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Efficient and Quantitative Measurement of Task-Based Image Quality Metrics in CT

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S Dirks

S Dirks*, L Yu , T Vrieze , C Favazza , A Ferrero , S Leng , J Weaver , C McCollough , Mayo Clinic, Rochester, MN


TH-EF-601-5 (Thursday, August 3, 2017) 1:00 PM - 3:00 PM Room: 601

Purpose: Task-based image quality metrics, including channelized Hotelling observers (CHO), have been validated in detection and localization tasks for non-linear iterative reconstruction (IR) algorithms. However, its practical use for quality control or protocol optimization has been limited by the lack of efficient implementations. The purpose of this work was to develop and implement an efficient and quantitative approach to measuring task-based image quality metrics in CT for low-contrast detection tasks.

Methods: A phantom containing small spherical and cylindrical objects at various contrast levels and sizes was 3D-printed. Task-based image quality metrics, including CHO models that were validated previously for both detection and localization tasks, and contrast- and noise-dependent spatial resolution, were implemented on an integrated software platform using this phantom. The number of channels in the Gabor filter was optimized to improve the statistical properties of CHO and the number of repeated scans was reduced. The area under the ROC curves (AUC) and the index of detectability (d’) for all low-contrast objects were calculated as the output of this software platform. Traditional metrics such as SSP, MTF, and 3D NPS were also incorporated.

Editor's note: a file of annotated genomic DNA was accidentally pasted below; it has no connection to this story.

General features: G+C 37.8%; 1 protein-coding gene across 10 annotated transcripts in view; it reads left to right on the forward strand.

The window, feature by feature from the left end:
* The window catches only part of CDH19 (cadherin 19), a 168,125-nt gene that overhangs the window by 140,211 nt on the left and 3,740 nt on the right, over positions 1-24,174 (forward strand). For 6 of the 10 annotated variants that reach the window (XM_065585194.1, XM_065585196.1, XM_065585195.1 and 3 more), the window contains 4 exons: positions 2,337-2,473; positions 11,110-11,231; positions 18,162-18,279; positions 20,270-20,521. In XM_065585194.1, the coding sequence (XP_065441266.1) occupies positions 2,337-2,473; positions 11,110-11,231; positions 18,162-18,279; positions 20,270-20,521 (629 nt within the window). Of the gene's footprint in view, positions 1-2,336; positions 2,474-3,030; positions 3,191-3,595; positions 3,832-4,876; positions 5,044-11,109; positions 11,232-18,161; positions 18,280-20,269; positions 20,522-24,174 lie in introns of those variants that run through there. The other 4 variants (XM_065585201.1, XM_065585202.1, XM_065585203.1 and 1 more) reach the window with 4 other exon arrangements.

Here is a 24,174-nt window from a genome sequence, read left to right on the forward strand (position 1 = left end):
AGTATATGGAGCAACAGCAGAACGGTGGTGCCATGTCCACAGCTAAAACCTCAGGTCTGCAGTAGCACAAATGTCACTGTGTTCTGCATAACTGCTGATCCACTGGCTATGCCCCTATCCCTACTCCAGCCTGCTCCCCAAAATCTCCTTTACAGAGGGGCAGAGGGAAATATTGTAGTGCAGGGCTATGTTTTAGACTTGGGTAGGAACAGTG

Results: CHO-based AUC and d’ were efficiently calculated as functions of tube current settings for different reconstruction algorithms and for varying phantom sizes. Without sacrificing accuracy, the number of Gabor filter channels in the CHO calculation were determined to be 12 (4 passbands x 3 orientations), which required only up to 40-50 images that can be acquired with approximately 15-20 repeated scans at each dose level.

Conclusion: An efficient and quantitative approach was developed to measure CHO-based image quality metrics and contrast- and noise-dependent spatial resolution. This approach can be directly translated into clinical practice for CT protocol optimization.

Funding Support, Disclosures, and Conflict of Interest: CHM received research support from Siemens Healthcare.

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